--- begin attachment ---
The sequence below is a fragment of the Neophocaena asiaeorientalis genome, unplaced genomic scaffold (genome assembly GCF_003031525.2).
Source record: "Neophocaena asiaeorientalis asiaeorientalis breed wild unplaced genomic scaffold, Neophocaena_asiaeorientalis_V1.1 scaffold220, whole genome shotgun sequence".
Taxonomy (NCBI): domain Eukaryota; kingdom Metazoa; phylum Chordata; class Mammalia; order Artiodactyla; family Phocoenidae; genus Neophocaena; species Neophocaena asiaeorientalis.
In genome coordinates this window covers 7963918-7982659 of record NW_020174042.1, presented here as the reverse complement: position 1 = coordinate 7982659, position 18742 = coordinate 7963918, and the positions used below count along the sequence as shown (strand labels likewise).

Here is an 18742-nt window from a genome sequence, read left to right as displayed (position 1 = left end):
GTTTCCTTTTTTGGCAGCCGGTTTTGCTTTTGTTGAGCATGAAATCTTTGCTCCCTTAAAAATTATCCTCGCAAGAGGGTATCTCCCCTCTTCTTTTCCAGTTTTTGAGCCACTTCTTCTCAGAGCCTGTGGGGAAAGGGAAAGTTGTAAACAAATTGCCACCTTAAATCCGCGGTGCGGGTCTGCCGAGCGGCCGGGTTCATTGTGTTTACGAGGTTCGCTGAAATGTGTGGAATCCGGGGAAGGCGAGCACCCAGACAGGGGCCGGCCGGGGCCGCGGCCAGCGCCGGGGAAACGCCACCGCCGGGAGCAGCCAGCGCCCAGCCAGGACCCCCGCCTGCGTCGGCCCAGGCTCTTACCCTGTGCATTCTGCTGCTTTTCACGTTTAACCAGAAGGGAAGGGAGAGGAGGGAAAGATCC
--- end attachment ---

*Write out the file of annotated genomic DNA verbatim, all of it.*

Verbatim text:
The sequence below is a fragment of the Neophocaena asiaeorientalis genome, unplaced genomic scaffold (genome assembly GCF_003031525.2).
Source record: "Neophocaena asiaeorientalis asiaeorientalis breed wild unplaced genomic scaffold, Neophocaena_asiaeorientalis_V1.1 scaffold220, whole genome shotgun sequence".
Taxonomy (NCBI): domain Eukaryota; kingdom Metazoa; phylum Chordata; class Mammalia; order Artiodactyla; family Phocoenidae; genus Neophocaena; species Neophocaena asiaeorientalis.
In genome coordinates this window covers 7963918-7982659 of record NW_020174042.1, presented here as the reverse complement: position 1 = coordinate 7982659, position 18742 = coordinate 7963918, and the positions used below count along the sequence as shown (strand labels likewise).

Here is an 18742-nt window from a genome sequence, read left to right as displayed (position 1 = left end):
GTTTCCTTTTTTGGCAGCCGGTTTTGCTTTTGTTGAGCATGAAATCTTTGCTCCCTTAAAAATTATCCTCGCAAGAGGGTATCTCCCCTCTTCTTTTCCAGTTTTTGAGCCACTTCTTCTCAGAGCCTGTGGGGAAAGGGAAAGTTGTAAACAAATTGCCACCTTAAATCCGCGGTGCGGGTCTGCCGAGCGGCCGGGTTCATTGTGTTTACGAGGTTCGCTGAAATGTGTGGAATCCGGGGAAGGCGAGCACCCAGACAGGGGCCGGCCGGGGCCGCGGCCAGCGCCGGGGAAACGCCACCGCCGGGAGCAGCCAGCGCCCAGCCAGGACCCCCGCCTGCGTCGGCCCAGGCTCTTACCCTGTGCATTCTGCTGCTTTTCACGTTTAACCAGAAGGGAAGGGAGAGGAGGGAAAGATCC